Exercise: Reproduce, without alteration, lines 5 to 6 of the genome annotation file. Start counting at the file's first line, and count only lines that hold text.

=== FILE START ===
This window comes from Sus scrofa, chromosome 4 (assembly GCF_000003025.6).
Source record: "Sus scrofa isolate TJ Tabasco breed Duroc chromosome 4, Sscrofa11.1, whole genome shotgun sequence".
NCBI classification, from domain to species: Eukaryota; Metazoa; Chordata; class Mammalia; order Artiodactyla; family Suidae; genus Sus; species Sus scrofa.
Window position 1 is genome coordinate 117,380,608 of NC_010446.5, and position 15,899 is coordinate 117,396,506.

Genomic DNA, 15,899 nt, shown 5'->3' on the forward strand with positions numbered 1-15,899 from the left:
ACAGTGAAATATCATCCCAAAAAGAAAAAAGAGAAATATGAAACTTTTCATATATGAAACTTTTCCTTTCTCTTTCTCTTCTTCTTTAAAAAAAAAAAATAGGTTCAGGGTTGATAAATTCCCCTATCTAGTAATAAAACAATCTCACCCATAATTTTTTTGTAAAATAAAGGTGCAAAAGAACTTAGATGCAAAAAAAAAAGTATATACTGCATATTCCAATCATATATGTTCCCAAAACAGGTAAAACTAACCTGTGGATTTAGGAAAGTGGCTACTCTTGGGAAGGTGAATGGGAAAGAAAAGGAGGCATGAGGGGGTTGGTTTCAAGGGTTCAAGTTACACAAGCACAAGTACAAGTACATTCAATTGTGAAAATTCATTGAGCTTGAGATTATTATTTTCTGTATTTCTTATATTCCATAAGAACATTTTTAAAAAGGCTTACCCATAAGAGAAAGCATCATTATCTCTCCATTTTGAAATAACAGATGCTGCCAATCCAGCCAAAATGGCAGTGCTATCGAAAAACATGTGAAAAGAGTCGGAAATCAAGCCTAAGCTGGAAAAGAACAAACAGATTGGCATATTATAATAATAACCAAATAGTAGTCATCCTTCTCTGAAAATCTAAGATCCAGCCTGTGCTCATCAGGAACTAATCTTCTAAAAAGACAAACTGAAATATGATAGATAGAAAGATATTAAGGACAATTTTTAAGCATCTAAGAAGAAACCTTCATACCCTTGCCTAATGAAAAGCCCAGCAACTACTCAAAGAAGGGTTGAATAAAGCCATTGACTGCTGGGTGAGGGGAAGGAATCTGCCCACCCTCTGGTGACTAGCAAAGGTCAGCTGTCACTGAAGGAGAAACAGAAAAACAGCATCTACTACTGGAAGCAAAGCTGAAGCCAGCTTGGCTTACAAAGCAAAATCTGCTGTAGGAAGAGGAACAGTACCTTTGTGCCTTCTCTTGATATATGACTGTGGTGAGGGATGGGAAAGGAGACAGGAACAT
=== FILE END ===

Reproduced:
Genomic DNA, 15,899 nt, shown 5'->3' on the forward strand with positions numbered 1-15,899 from the left:
ACAGTGAAATATCATCCCAAAAAGAAAAAAGAGAAATATGAAACTTTTCATATATGAAACTTTTCCTTTCTCTTTCTCTTCTTCTTTAAAAAAAAAAAATAGGTTCAGGGTTGATAAATTCCCCTATCTAGTAATAAAACAATCTCACCCATAATTTTTTTGTAAAATAAAGGTGCAAAAGAACTTAGATGCAAAAAAAAAAGTATATACTGCATATTCCAATCATATATGTTCCCAAAACAGGTAAAACTAACCTGTGGATTTAGGAAAGTGGCTACTCTTGGGAAGGTGAATGGGAAAGAAAAGGAGGCATGAGGGGGTTGGTTTCAAGGGTTCAAGTTACACAAGCACAAGTACAAGTACATTCAATTGTGAAAATTCATTGAGCTTGAGATTATTATTTTCTGTATTTCTTATATTCCATAAGAACATTTTTAAAAAGGCTTACCCATAAGAGAAAGCATCATTATCTCTCCATTTTGAAATAACAGATGCTGCCAATCCAGCCAAAATGGCAGTGCTATCGAAAAACATGTGAAAAGAGTCGGAAATCAAGCCTAAGCTGGAAAAGAACAAACAGATTGGCATATTATAATAATAACCAAATAGTAGTCATCCTTCTCTGAAAATCTAAGATCCAGCCTGTGCTCATCAGGAACTAATCTTCTAAAAAGACAAACTGAAATATGATAGATAGAAAGATATTAAGGACAATTTTTAAGCATCTAAGAAGAAACCTTCATACCCTTGCCTAATGAAAAGCCCAGCAACTACTCAAAGAAGGGTTGAATAAAGCCATTGACTGCTGGGTGAGGGGAAGGAATCTGCCCACCCTCTGGTGACTAGCAAAGGTCAGCTGTCACTGAAGGAGAAACAGAAAAACAGCATCTACTACTGGAAGCAAAGCTGAAGCCAGCTTGGCTTACAAAGCAAAATCTGCTGTAGGAAGAGGAACAGTACCTTTGTGCCTTCTCTTGATATATGACTGTGGTGAGGGATGGGAAAGGAGACAGGAACAT